In answer to Hale's argument to the effect that it did not possess the power to discharge Hurtado and that its checker and dump boy merely gave him signals or directions as to where to remove the dirt and where to deposit it, it should be emphasized that if the ultimate determination of liability in borrowed servant cases is controlled by the doctrine of Respondent superior, (Billig, supra) then the policy considerations underlying Respondeat superior must also be examined.

As early as 1947, the California Supreme Court defined the public policy factors underlying an employer's vicarious liability in the following terms: ‘The principal justification for the application of the doctrine of Respondeat superior in any case is the fact that the employer may spread the risk through insurances and carry the cost thereof as part of his costs of doing business.’ (Johnston v. Long, 30 Cal.2d 54, 64, 181 P.2d 645, 651.) Twenty-three years later, the same court amplified the policy factors underlying the doctrine imposing liability without fault in Hinman v. Westinghouse Elec. Co., 2 Cal.3d 956, 959—960, 88 Cal.Rptr. 188, 190, 471 P.2d 988, in the following language: ‘Although earlier authorities sought to justify the Respondeat superior doctrine on such theories as ‘control’ by the master of the servant, the master's ‘privilege’ in being permitted to employ another, the third party's innocence in comparison to the master's selection of the servant, or the master's ‘deep pocket’ to pay for the loss, ‘the modern justification for vicarious liability is a rule of policy, a deliberate allocation of a risk. The losses caused by the torts of employees, which as a practical matter are sure to occur in the conduct of the employer's enterprise, are placed upon that enterprise itself, as a required cost of doing business. They are placed upon the employer because, having engaged in an enterprise which will, on the basis of past experience, involve harm to others through the torts of employees, and sought to profit by it, it is just that he, rather than the innocent injured plaintiff, should bear them; and because he is better able to absorb them, and to distribute them, through prices, rates or liability insurance, to the public, and so to shift them to society, to the community at large.’ (Prosser, Law of Torts (3d ed. 1964), p. 471, fns. omitted.)'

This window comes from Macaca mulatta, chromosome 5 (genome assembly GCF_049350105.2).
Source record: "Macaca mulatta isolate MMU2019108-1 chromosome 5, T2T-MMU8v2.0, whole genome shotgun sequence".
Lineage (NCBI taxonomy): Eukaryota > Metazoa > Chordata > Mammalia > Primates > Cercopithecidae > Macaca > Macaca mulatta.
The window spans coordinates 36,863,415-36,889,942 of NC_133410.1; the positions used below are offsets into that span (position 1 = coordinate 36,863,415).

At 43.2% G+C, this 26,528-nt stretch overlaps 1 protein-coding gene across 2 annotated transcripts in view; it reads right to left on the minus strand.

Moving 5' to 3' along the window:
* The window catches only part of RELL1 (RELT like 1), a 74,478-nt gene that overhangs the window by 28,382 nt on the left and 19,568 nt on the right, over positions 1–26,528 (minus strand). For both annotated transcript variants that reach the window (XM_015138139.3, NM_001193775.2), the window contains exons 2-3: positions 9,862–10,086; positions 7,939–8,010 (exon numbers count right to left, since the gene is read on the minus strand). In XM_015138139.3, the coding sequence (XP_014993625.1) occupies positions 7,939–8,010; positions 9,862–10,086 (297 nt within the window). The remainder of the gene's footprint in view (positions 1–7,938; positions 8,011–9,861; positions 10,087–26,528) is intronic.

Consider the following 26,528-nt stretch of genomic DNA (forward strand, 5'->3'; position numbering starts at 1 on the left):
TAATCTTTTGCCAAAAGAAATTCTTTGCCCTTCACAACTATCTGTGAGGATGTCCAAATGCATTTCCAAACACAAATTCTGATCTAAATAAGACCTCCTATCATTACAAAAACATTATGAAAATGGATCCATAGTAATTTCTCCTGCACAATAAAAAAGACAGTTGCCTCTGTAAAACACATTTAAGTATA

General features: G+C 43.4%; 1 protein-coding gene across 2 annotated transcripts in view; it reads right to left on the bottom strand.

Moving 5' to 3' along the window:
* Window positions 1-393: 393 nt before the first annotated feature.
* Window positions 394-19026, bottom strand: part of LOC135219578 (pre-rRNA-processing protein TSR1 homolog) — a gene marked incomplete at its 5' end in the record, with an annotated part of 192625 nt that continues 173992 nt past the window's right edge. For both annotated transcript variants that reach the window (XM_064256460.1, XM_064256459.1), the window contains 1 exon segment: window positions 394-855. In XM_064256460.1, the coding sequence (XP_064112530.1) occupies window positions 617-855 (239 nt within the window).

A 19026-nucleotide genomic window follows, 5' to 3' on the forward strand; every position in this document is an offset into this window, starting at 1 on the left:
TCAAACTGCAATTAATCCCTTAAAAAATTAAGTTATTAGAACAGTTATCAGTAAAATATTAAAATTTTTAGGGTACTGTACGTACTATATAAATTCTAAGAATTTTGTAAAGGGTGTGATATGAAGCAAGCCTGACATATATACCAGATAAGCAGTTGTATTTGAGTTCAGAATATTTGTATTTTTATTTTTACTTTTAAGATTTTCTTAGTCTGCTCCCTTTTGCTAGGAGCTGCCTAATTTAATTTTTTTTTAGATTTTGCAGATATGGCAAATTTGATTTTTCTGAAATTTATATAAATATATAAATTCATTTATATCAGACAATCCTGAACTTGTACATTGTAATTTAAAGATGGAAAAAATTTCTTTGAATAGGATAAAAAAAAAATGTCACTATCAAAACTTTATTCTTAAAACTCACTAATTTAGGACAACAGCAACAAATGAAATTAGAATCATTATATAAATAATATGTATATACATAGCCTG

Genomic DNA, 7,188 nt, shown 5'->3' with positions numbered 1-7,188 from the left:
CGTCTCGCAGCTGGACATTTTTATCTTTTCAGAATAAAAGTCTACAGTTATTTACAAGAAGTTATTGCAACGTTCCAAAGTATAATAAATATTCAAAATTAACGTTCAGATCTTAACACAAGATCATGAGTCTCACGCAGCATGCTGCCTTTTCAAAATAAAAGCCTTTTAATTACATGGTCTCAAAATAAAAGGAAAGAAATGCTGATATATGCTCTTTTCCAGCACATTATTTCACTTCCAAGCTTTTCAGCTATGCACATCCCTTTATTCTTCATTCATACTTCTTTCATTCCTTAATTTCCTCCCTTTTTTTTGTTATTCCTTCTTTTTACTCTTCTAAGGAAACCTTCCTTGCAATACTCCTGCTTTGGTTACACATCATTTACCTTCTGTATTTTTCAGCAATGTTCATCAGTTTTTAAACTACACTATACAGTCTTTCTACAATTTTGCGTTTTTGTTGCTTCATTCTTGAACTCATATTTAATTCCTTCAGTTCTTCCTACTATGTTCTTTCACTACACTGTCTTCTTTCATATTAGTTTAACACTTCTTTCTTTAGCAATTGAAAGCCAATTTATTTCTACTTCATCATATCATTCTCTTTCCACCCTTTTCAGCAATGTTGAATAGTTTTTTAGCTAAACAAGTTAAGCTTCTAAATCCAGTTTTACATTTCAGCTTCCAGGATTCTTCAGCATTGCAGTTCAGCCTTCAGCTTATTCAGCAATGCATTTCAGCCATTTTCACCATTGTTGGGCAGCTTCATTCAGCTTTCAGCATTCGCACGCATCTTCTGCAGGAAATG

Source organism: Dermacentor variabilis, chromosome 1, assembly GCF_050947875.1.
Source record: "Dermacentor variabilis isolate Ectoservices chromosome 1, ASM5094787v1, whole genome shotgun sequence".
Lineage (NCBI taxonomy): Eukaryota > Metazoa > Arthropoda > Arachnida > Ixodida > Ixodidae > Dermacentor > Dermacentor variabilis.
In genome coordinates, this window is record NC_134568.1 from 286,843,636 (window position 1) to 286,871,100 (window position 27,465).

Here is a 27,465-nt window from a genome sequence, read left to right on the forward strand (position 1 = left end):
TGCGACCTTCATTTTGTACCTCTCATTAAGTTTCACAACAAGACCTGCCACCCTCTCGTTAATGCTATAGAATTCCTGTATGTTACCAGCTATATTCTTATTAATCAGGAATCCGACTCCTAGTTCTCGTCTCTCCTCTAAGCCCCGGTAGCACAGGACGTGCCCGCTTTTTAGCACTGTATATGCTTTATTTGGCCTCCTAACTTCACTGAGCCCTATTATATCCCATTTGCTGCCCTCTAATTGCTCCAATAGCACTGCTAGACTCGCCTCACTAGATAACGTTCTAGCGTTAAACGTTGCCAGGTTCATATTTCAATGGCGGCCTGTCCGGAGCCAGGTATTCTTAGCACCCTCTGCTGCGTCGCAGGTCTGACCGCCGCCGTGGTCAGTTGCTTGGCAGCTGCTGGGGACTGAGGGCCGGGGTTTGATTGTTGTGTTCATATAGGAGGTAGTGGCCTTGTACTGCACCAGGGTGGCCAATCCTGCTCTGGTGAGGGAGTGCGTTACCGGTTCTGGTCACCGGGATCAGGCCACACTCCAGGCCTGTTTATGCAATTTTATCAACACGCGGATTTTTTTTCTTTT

In an expert critique, a legal source points out why the Control justification for liability should be discarded in the dual employer situation just as it has been abandoned in the single employer situation. In the case of a borrowed servant, both the general employer and special employer share control; while the general employer can fire the employee, the special employer can dismiss him from the particular job; while the general employer can direct the borrowed servant in the general use of the instrumentality, the special employer directs him on the particular aspects of the job at hand; control is thus actually Split and it is a test without meaning. (Borrowed Servants and the Theory of Enterprise Liability, (1967) 76 Yale L.J. 807; see also Smith, Scope of the Business: The Borrowed Servant Problem (1940) 38 Mich.L.Rev. 1222, 1228—1231.)

Liability in borrowed servant cases involves the exact public policy considerations found in sole employer cases. Liability should be on the persons or firms which can best insure against the risk, which can best guard against the risk, which can most accurately predict the cost of the risk and allocate the cost directly to the consumers, thus reflecting in its prices the enterprise's true cost of doing business.

Control, then, at least in the narrow sense suggested by Hale, is not dispositive of this case. The theory having greater integrity in Respondeat superior cases is allocation of risk.

In light of the policy factors underlying respondeat superior, it is inconceivable that Hale should escape liabiilty. A special employment relationship with Hurtado was conclusively established. Obviously, the resurfacing work being accomplished was within the regular scope of Hale's business. Hale was to profit from this job. Hale understood the risks inherent in construction work and was in a position to guard against, and insure against, such risks. Consequently, Hale was not at all prejudiced by the trial court's ruling allowing the question of its liability to go to the jury. To the contrary, the court could have instructed the jury, in view of the foregoing policy factors, that the road builder was vicariously liable for Hurtado's negligence as a matter of law.